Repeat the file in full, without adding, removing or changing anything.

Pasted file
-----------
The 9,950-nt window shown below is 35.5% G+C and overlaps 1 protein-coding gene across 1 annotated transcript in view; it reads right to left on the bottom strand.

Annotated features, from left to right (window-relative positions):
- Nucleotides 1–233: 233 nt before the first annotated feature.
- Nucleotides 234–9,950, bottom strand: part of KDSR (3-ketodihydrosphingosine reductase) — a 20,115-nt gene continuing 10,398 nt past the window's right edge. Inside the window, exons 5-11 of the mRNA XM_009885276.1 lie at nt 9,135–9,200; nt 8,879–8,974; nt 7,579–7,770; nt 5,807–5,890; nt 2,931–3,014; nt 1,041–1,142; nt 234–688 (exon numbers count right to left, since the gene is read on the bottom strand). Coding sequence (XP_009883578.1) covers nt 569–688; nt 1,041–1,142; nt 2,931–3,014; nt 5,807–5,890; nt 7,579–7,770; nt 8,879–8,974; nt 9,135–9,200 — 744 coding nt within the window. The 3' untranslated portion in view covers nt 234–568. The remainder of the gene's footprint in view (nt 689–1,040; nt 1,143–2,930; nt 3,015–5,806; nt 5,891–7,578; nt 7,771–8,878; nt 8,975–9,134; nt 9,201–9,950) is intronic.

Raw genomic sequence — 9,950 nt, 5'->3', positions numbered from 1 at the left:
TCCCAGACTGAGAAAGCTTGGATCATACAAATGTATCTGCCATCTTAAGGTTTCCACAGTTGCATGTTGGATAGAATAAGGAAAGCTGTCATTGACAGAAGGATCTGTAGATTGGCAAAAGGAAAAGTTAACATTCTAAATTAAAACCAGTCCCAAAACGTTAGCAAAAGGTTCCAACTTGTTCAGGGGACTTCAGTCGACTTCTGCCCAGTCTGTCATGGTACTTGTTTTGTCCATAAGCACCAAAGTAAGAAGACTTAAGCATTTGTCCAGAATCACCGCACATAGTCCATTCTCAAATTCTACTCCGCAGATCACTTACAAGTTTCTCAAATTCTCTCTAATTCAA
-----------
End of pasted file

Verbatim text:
The 9,950-nt window shown below is 35.5% G+C and overlaps 1 protein-coding gene across 1 annotated transcript in view; it reads right to left on the bottom strand.

Annotated features, from left to right (window-relative positions):
- Nucleotides 1–233: 233 nt before the first annotated feature.
- Nucleotides 234–9,950, bottom strand: part of KDSR (3-ketodihydrosphingosine reductase) — a 20,115-nt gene continuing 10,398 nt past the window's right edge. Inside the window, exons 5-11 of the mRNA XM_009885276.1 lie at nt 9,135–9,200; nt 8,879–8,974; nt 7,579–7,770; nt 5,807–5,890; nt 2,931–3,014; nt 1,041–1,142; nt 234–688 (exon numbers count right to left, since the gene is read on the bottom strand). Coding sequence (XP_009883578.1) covers nt 569–688; nt 1,041–1,142; nt 2,931–3,014; nt 5,807–5,890; nt 7,579–7,770; nt 8,879–8,974; nt 9,135–9,200 — 744 coding nt within the window. The 3' untranslated portion in view covers nt 234–568. The remainder of the gene's footprint in view (nt 689–1,040; nt 1,143–2,930; nt 3,015–5,806; nt 5,891–7,578; nt 7,771–8,878; nt 8,975–9,134; nt 9,201–9,950) is intronic.

Raw genomic sequence — 9,950 nt, 5'->3', positions numbered from 1 at the left:
TCCCAGACTGAGAAAGCTTGGATCATACAAATGTATCTGCCATCTTAAGGTTTCCACAGTTGCATGTTGGATAGAATAAGGAAAGCTGTCATTGACAGAAGGATCTGTAGATTGGCAAAAGGAAAAGTTAACATTCTAAATTAAAACCAGTCCCAAAACGTTAGCAAAAGGTTCCAACTTGTTCAGGGGACTTCAGTCGACTTCTGCCCAGTCTGTCATGGTACTTGTTTTGTCCATAAGCACCAAAGTAAGAAGACTTAAGCATTTGTCCAGAATCACCGCACATAGTCCATTCTCAAATTCTACTCCGCAGATCACTTACAAGTTTCTCAAATTCTCTCTAATTCAA